The increasing use of online communication and advertising practices has led to a rising interest in understanding the drivers and influencing factors of consumers in terms of their interactions with brands. The research paper of Mousavi et al. (2017) has set its focus on online brand communities (OBCs). These are defined as “specialized, geographically non-bound communities, based on a structured set of social relations among admirers of a brand” (Muniz & O’Guinn, 2001). OCBs were found to be marketing instruments that increase customer loyalty and commitment towards a brand (Hartmann et al., 2015). Until now, most research in this field had its focus on the behavior of active members (“posters”) in OBCs. However, so-called “lurkers” represent the vast majority of online communities (>90%). This is why recent research has become interested in finding out more about the motivations behind passively consuming information on online communities. The paper investigates this question and extends it with the examination of the effects of OBCs on brand commitment, positive word-of-mouth, and resistance to negative information.
What differentiates posters from lurkers?
The researchers base their reasoning on the theory of social identity formation: Social identity is a person’s sense of who they are based on their group membership(s).[i] According to the theory, there are two different routes of social identity formation (Postmes, Haslam, & Swaab, 2005):
The inductive route which has its basis in interactive participation in groups (bottom-up process). In the context of online communities, former research has shown that inductive social identity formation can result in higher identification than deductive social identity formation. According to this theory, posters will form a stronger social identity than lurkers because of more experience of involvement in the group tasks which leads to a greater emotional attachment.
The deductive route is a top-down process of self-categorization which is based on a response to the perceptions of shared characteristics within the group. This one does not require active participation, hence social identity is acquired by lurkers without active participation. According to this theory, lurkers are not nonproductive and nonparticipant. Their passive information consumption is a positive activity and a means of acquiring knowledge that guides future behavior.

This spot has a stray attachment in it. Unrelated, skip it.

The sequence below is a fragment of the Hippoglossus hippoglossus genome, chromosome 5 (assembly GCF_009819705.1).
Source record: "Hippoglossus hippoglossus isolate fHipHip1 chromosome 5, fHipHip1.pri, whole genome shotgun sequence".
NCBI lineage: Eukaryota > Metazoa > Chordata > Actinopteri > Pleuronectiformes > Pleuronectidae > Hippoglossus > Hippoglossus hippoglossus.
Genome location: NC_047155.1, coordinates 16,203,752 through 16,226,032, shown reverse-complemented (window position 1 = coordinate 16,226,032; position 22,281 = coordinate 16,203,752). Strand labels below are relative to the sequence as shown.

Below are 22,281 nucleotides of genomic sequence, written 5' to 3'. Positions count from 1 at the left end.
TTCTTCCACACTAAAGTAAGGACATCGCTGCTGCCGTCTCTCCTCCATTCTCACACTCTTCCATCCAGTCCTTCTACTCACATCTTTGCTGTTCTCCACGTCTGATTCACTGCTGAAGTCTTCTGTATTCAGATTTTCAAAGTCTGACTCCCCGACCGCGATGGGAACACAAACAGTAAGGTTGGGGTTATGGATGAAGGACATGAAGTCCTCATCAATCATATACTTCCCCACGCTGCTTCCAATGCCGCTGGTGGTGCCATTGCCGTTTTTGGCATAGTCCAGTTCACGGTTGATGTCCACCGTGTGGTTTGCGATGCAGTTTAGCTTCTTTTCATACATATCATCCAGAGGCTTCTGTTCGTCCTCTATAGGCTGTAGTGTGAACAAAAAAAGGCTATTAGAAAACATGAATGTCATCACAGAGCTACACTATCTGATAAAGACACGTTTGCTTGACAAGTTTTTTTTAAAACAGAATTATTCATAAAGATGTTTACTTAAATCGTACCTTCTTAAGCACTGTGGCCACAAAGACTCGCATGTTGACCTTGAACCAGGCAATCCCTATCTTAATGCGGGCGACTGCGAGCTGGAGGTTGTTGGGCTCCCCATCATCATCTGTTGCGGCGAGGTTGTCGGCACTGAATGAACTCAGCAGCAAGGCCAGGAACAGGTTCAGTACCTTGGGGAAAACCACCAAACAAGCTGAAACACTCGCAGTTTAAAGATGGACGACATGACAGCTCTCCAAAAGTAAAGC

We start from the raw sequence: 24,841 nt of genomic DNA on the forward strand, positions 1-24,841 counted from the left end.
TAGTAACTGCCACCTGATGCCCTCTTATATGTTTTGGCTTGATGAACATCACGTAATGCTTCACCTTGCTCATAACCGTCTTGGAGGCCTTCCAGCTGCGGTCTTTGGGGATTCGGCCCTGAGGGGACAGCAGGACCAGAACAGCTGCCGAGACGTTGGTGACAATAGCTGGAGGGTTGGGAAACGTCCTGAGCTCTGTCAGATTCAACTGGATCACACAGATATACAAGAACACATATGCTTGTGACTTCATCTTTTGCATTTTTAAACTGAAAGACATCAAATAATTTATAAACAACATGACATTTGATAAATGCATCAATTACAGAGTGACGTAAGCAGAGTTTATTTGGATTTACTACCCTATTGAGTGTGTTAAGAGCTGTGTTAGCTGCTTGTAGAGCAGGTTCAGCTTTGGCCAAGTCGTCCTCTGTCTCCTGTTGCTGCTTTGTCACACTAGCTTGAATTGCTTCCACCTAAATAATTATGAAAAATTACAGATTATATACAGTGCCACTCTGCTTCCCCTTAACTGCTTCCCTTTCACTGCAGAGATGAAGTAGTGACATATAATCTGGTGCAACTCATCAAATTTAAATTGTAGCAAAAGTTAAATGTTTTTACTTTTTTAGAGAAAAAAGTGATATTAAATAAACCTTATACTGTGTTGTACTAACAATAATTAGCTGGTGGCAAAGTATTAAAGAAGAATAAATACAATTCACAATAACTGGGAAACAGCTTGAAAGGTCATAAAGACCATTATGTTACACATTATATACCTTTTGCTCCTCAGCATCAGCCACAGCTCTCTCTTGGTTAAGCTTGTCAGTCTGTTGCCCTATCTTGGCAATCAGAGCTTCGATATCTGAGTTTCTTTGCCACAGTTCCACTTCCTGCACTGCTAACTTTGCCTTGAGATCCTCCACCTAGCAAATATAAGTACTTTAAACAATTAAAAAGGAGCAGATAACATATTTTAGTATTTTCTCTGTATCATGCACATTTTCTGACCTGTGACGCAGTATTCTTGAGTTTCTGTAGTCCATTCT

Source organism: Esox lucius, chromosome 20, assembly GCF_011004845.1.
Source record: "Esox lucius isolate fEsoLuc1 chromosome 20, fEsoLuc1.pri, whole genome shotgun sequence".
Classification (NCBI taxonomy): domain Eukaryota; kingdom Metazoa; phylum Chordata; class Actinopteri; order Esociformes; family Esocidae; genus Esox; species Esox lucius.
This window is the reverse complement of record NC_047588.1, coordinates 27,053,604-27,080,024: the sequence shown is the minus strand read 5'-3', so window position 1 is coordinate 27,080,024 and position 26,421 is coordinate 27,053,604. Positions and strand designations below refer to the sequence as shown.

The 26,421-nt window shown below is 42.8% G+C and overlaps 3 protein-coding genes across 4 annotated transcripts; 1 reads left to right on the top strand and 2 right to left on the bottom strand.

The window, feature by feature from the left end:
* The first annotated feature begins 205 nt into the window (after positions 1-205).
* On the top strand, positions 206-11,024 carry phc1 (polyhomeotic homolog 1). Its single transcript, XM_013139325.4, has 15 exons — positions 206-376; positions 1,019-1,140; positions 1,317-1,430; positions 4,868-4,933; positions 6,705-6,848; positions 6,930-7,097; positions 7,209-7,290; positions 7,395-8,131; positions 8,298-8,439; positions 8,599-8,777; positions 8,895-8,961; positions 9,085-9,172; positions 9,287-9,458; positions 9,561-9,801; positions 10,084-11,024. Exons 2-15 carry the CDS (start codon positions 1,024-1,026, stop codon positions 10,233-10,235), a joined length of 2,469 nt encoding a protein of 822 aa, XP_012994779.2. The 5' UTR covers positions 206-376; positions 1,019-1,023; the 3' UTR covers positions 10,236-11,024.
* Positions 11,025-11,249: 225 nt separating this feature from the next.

This study investigates the mediating role of social identity in OBCs on brand commitment. In their hypotheses, the researchers expected the components of social identity (which are illustrated in figure 1) to have a stronger effect if people fall into the “poster” category.
For the data collection, an online survey was carried out. No specific online community was targeted; people had to indicate whether they were members of OBCs after having given them some examples for OBCs. Therefore, the sample consisted of participants from a wide variety of different online communities, which the researchers saw as an advantage in terms of generalizability. 752 usable questionnaires were collected, consisting of 55% lurkers and 45% posters. Using multi-sample analyses, the researchers tested the hypotheses for the moderating effects of members’ participation type for posters and lurkers.
The results suggest that, in general, being part of an OBC cultivates customers brand commitment. This leads to greater positive WOM and higher resistance to negative information consumers may hear about the brand. Although lurkers do not visibly participate in the community, they are as likely as posters to feel the sense of belonging to the community. They do see themselves as members, and so identify with the brand community and experience a social identity. The different components of social identity in OBCs for both posters and lurkers stimulate brand commitment, positive WOM, and resistance to negative information for both groups.
Fig.1: Comparison between posters and lurkers. Source: Mousavi et al. (2017)
The research gives useful insights into the consumer behavior in the context of online brand communities. Given the fact that the majority of their visitors are lurkers, it is interesting that most prior research had its focus on only the active members. Mousavi et al. (2017) filled a gap with their study by finding out that lurkers also feel part of the community. The researchers suggest to further investigate the influences of marketing techniques on visitors who prefer to passively consume the contents of online communities. The fact that such a huge majority of people are classified as lurkers, yet prior research had mainly focused on the active members, gives ground to further explore the behavior and motivations of the passive members.
Hartmann, B. J., Wiertz, C., & Arnould, E. J. (2015). Exploring consumptive moments of value-creating practice in online community. Psychology & Marketing, 32, 319–340.
Mousavi, S. , Roper, S. and Keeling, K. A. (2017), Interpreting Social Identity in Online Brand Communities: Considering Posters and Lurkers. Psychol. Mark., 34: 376-393. doi:10.1002/mar.20995
Muniz, A., & O’Guinn, T. (2001). Brand community. Journal of Consumer Research, 27(4), 412-432.
Postmes, T., Haslam, S. A., & Swaab, R. I. (2005). Social influence in small groups: An interactive model of social identity formation. European Review of Social Psychology, 16, 1-42.